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Philippe Rogier
1561 - 1596
Belgium / The Neherlands
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Ph. Rogier
Philippe Rogier (1561 - 29/02/1596), a Flemish composer who was born in the Low Countries more specific Atrecht (Arras), but spent his whole life in the service of Philip II of Spain (reg. 1555-1598). Coming from Flanders Philippe Rogier was the last and perhaps the greatest of the Flemish composers who served the Spanish court. He was recruited in 1572 as a boy soprano by the new choirmaster the Fleming Gérard van Turnhout (c.1520-1580). As was customary, Philip II would have provided Rogier with higher education, usually intended as preparation for a career as priest. The normal practice was to send these boys, once their voices broke, back to the Low Countries to universities such as Douai, Tournai or Louvain. From 1585-1586 Rogier was vice maestro di Capilla under George de La Hèle (1547-1587), who was maestro since 1581.
Rogier must have been ordained priest, because in the dedication of his motets published in 1595 the initial “S.”, the customary abbreviation for sacerdos, appears after his name. Furthermore, the list that records the members of the Royal Chapel after 1586 includes Rogier’s name amongst the chaplains.
In 1588 Rogier succeeded de La Hèle as maestro di Capilla and stayed in this position until his dead in Madrid on 29th February 1596.
In 1585 Rogier travelled with the Royal chapel to Zaragoza for the nuptial festivities of Charles Emmanuel I and the Infanta of Castille.
In May 1581 he was granted a non-residential benefice at the church of Notre Dame at Yvoir (near Namur), and later he was named a chaplain of the church of Notre Dame at Atrecht/Arras, his birthplace.
In 1590 Rogier travelled to the Low Countries to engage new boy singers for the Royal Capilla.
In 1593 Philip II awarded Rogier an annual pension.
His last work, mentioned as such in the catalogue of music in the library of John IV of Portugal, was Taedet anima mea (a 6 voices), written for a mass of the dead. In his will, Rogier instructed his student the Fleming Géry de Ghersem (c.1574-1630) to undertake the publication of five of his masses, a task which was duly carried out two years later.
In the library of King John IV of Portugal, destroyed in the Lisbon earthquake and following fire of 1755, Rogier was represented by at least 243 compositions, including 8 masses, 2 magnificats, 2 antiphons, 2 responsories, 27 verses, 66 motets, 65 chansons, and 71 villancicos. Other works by Rogier were no doubt housed in the library of the Spanish royal chapel in Madrid, which was destroyed by fire in 1734. Rogier wrote as fare we know 33 Masses.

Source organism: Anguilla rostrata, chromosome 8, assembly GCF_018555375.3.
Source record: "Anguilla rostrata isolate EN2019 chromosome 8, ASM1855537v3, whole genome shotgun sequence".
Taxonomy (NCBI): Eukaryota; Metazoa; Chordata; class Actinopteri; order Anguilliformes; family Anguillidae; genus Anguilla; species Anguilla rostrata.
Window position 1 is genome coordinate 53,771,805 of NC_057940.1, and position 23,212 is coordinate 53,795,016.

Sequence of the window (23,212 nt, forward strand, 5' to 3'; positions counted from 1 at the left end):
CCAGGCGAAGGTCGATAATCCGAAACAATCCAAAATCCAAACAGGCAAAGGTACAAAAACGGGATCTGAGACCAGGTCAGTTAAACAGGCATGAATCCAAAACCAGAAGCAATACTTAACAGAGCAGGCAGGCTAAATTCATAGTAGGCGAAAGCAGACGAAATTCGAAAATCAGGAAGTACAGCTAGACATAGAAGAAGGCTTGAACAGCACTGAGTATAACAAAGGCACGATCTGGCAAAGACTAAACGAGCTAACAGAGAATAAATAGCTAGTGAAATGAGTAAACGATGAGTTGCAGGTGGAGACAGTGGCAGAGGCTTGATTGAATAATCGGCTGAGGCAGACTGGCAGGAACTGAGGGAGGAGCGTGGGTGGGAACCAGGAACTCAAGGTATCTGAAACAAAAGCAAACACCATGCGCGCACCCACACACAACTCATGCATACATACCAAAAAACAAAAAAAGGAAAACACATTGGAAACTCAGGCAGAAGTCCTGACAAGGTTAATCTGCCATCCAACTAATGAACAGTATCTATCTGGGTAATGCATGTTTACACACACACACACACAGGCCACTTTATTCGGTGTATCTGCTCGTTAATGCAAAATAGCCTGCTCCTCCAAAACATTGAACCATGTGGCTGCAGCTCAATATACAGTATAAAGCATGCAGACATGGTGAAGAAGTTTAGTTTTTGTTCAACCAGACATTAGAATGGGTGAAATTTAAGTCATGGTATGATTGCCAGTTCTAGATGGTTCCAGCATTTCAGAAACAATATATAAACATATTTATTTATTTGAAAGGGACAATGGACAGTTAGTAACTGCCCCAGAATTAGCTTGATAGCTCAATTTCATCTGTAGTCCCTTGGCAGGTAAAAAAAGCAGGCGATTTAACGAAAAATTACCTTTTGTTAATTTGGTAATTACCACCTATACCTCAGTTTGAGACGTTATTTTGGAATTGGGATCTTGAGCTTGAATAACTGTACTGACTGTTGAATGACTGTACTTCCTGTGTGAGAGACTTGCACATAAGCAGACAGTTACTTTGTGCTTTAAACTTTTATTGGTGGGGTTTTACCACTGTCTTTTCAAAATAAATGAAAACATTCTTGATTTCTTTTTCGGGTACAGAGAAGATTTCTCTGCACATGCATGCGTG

Unfortunately a real assessment of Rogier’s music may never be possible; his today 51 known preserved works – eight masses (for four, eight and twelve voices) , 36 motets (for four, five, six, eight and twelve voices), three miscellaneous sacred works, and four chansons – amount to little no more than a fifth of what Rogier is sure thought to have composed. The same applies for the above mentioned Géry de Ghersem, who composed 300 compositions, of which survived after the mentioned catastrophes only 2!
We know that by reading the catalogues from the library of King John IV of Portugal. The destroying of King John’s rich Music-library was an enormous disaster.
The only publication of Rogiers works during the sixteenth century was a collection of motets published in 1595. This book was printed in Naples and was dedicated to Albert Acquaviva, Duke of Atri, in the Kingdom of Naples. During the 15th and 16th centuries, musicians of the Flemish school dominated all over Europe: England excluded. These eminent composers, musicians and singers held all the most prestigious appointments in cathedrals and court chapels. Composers working in Italy, France, Spain, Low Countries, Bohemian, Habsburg, Austria, or Germany – such as Guillaume Dufay, Josquin des Près, Philippe de Monte, Philippe Rogier, Jacob Vaet, Jacob Regnart, Mateo Romero and Orlandus Lassus – have achieved lasting fame and have warranted the greatest attention in contemporary Renaissance studies.
Phillip II of Spain inherited successive Flemish as Maestros de Capilla: Nicolas Payen (c.1512—1559), Pierre de Manchicourt (c.1510-1564), Jean de Bonmarché (c.1520-1570), Gérard van Turnhout ( c.1520-1580), George de la Hèle (1547-1586) , Philippe Rogier (1561-1596) and Mateo Romero/Mathieu Rosemarin (1575-1647). Romero resigned in 1633 and with his resignation came in Spain an end of the supremacy of the excellent Flemish musicians who worked all over Europe!
Author:Wim Goossens
Heu mihi, Domine
Period:High Renaissance
Musical form:Motet à 5 vocibus
Text/libretto:Latin Responsorium ad Matutinum de Officium Defunctorum
Duration:4'01''
Label(s):Eufoda 1161
Linn Records CKD 109
A motet from the Responsorium de Officium Defunctorum Ad Matutinum. Responsory from Matins of the Dead written by Rogier for five voices (SATTB). The Responsorium Heu/ Hei mihi, Domine is still published in the old Liber Usualis page 1791. This setting by Rogier is found in a manuscript at the cathedral in Valladolid. The Heu mihi, Domine is written by Rogier in a fluent modest polyphonic counterpoint, using a lot of flats, with a modest tempo. He gave accents to the text in writing “quid faciam” in homophonic way (bars 30-34). Further Rogier uses illustrative descending pattern set for all voices at “Quia peccavi nimis” (bars 15-20). Further see or hear the interesting “ubi fugiam” (bars 34-40) in which the five voices are using different lines to contrast with each other, like a prelude into the baroque, but I think on the other hand musically to underline the text: where shall I flee, “Ubi fugiam”?
Author:Wim Goossens
The text of this motet:
Heu mihi Domine quia peccavi nimis, in vita mea:
quid faciam miser?
ubi fugiam nisi ad te Deus meus?
Miserere mei dum veneris in novissimo die.
Anima mea turbata est valde sed tu Domine succurre ei:
miserere mei dum veneris in novissimo die.

Translation:
Woe is me, Lord, for I have sinned greatly.
What shall become of me, wretch that I am;
where shall I flee, except to Thee, O Lord.
Have mercy on me when Thou shalt come on the last day.